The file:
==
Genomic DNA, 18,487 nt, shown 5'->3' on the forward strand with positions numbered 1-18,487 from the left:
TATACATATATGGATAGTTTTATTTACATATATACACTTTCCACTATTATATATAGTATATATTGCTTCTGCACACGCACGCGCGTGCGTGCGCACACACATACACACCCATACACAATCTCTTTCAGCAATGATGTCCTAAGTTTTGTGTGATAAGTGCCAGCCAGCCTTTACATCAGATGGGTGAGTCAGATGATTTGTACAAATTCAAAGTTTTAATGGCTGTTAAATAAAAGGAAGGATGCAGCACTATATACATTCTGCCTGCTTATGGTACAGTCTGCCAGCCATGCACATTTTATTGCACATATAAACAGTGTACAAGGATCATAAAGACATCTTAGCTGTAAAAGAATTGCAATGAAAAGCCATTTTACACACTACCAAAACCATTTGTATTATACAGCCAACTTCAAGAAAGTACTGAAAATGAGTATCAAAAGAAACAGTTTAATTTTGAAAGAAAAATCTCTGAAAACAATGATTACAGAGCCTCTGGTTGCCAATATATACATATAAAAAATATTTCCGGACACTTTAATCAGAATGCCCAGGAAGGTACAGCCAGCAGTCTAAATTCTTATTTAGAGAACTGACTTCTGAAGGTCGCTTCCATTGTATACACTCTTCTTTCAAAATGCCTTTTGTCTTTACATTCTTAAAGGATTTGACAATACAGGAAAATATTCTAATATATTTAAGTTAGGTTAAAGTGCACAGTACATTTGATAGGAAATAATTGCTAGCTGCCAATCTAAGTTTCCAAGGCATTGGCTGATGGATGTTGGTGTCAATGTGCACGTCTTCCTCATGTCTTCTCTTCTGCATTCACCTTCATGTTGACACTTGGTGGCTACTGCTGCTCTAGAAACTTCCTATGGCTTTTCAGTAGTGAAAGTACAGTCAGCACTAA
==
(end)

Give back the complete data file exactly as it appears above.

Genomic DNA, 18,487 nt, shown 5'->3' on the forward strand with positions numbered 1-18,487 from the left:
TATACATATATGGATAGTTTTATTTACATATATACACTTTCCACTATTATATATAGTATATATTGCTTCTGCACACGCACGCGCGTGCGTGCGCACACACATACACACCCATACACAATCTCTTTCAGCAATGATGTCCTAAGTTTTGTGTGATAAGTGCCAGCCAGCCTTTACATCAGATGGGTGAGTCAGATGATTTGTACAAATTCAAAGTTTTAATGGCTGTTAAATAAAAGGAAGGATGCAGCACTATATACATTCTGCCTGCTTATGGTACAGTCTGCCAGCCATGCACATTTTATTGCACATATAAACAGTGTACAAGGATCATAAAGACATCTTAGCTGTAAAAGAATTGCAATGAAAAGCCATTTTACACACTACCAAAACCATTTGTATTATACAGCCAACTTCAAGAAAGTACTGAAAATGAGTATCAAAAGAAACAGTTTAATTTTGAAAGAAAAATCTCTGAAAACAATGATTACAGAGCCTCTGGTTGCCAATATATACATATAAAAAATATTTCCGGACACTTTAATCAGAATGCCCAGGAAGGTACAGCCAGCAGTCTAAATTCTTATTTAGAGAACTGACTTCTGAAGGTCGCTTCCATTGTATACACTCTTCTTTCAAAATGCCTTTTGTCTTTACATTCTTAAAGGATTTGACAATACAGGAAAATATTCTAATATATTTAAGTTAGGTTAAAGTGCACAGTACATTTGATAGGAAATAATTGCTAGCTGCCAATCTAAGTTTCCAAGGCATTGGCTGATGGATGTTGGTGTCAATGTGCACGTCTTCCTCATGTCTTCTCTTCTGCATTCACCTTCATGTTGACACTTGGTGGCTACTGCTGCTCTAGAAACTTCCTATGGCTTTTCAGTAGTGAAAGTACAGTCAGCACTAA